Wagner: Lessons from the past

The old process was focused on fairness and competition, but it helped neither

My first exposure to procurement 20 years ago was a good lesson in how not to handle it. The procurement process often took so long that the technology that agencies finally acquired was outdated by the time the contract was awarded. An agency’s first act after award was to process change orders — so much for those carefully negotiated prices.

The process was so painful that the standard joke on the length of the contract was that it had to be longer than the contracting official’s time to retirement.

Much of that process was supposed to support fairness and competition. It did neither. We made competition harder and expensive, and therefore we got less of it. We built a web of complex procedures that meant procedural expertise was more important than program expertise. We raised the cost of procedural mistakes, so when they happened we paid a lot. We made it harder for new companies to compete for government business because they had to become specialists in those procedures. We didn’t help the process become efficient or transparent.

I once faced the threat of a protest from the incumbent contractor if we did not relax a requirement that favored the competition. A replacement system would be cheaper, but litigation would have taken three months. The incumbent was getting $600,000 a month, so a three-month delay was $1.8 million. We relaxed the requirement to save the costs of delay.

We were trapped in an expensive and overly complex process. We had to be careful to document every step to ensure the inevitable protest would not find one step that had been skipped or could be painted in nefarious terms. We had to prepare the technical experts for an unpleasant cross examination. A minor mistake could cause a delay and more costs.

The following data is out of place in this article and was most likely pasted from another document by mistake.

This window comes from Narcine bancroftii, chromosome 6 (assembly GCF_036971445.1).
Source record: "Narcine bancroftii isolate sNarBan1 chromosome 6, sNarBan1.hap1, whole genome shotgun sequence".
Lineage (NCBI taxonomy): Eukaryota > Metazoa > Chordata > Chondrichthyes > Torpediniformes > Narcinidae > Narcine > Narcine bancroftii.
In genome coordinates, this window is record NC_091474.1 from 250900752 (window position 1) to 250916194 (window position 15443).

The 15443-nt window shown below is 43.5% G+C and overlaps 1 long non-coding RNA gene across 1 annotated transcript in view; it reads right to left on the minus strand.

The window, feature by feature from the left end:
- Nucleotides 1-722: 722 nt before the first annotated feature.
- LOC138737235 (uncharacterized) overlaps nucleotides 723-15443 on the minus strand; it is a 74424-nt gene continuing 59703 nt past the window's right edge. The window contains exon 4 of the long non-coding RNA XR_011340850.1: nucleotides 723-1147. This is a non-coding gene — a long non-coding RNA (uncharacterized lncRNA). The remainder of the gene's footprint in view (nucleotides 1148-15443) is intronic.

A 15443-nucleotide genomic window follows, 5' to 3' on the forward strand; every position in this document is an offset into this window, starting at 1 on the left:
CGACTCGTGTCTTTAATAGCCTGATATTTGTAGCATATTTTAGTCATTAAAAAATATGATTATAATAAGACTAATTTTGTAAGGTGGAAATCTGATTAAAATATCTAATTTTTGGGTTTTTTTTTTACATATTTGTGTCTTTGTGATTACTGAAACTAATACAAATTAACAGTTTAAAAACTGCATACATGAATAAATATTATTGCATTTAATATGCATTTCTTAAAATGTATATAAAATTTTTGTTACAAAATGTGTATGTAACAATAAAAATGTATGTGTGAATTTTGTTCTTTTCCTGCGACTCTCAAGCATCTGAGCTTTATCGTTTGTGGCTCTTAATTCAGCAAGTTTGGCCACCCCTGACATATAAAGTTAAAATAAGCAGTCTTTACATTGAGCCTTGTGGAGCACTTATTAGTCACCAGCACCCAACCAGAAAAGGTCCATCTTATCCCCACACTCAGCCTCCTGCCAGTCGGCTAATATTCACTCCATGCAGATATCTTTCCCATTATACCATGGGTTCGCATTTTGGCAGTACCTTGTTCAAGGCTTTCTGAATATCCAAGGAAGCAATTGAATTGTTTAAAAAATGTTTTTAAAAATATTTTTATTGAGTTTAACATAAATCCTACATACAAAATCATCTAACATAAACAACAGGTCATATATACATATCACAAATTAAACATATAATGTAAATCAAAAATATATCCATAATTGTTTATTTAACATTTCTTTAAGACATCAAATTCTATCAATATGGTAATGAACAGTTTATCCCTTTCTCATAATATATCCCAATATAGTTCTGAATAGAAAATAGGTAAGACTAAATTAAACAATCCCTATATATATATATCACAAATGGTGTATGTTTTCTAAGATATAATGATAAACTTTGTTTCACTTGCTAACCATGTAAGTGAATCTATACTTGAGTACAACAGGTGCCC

That experience has lessons for current policy-makers. First, keep contract switching costs low. The harder it is to replace an incumbent or try something new, the less competition you will get. One of the great successes of acquisition reform was that it made competition cheaper with vehicles such as the multiple award schedules. Our new joke was that the ability to walk away from a contract meant we didn’t have to.

Second, watch out for process prescriptions. Too much process takes attention from program results and creates yet another barrier to commercial competitors that have not specialized in federal contracting.

Finally, concentrate on the people and the tools. Our best acquisition employees are underpaid, pilloried for any real or perceived lapse and face an ever-increasing workload. We depend on their sense of duty and count on the fact that those who have more than about 24 years of experience are locked in by the retirement system. In a few years, we will be left with only duty.

Let’s concentrate on our people and the systems that support them. Under the new federal retirement system, anyone with less than 24 years can walk. Let’s make them not want to.

Wagner was acting commissioner of the General Services Administration’s Federal Acquisition Service. He recently retired after more than 30 years in government and joined the IBM Center for the Business of Government.

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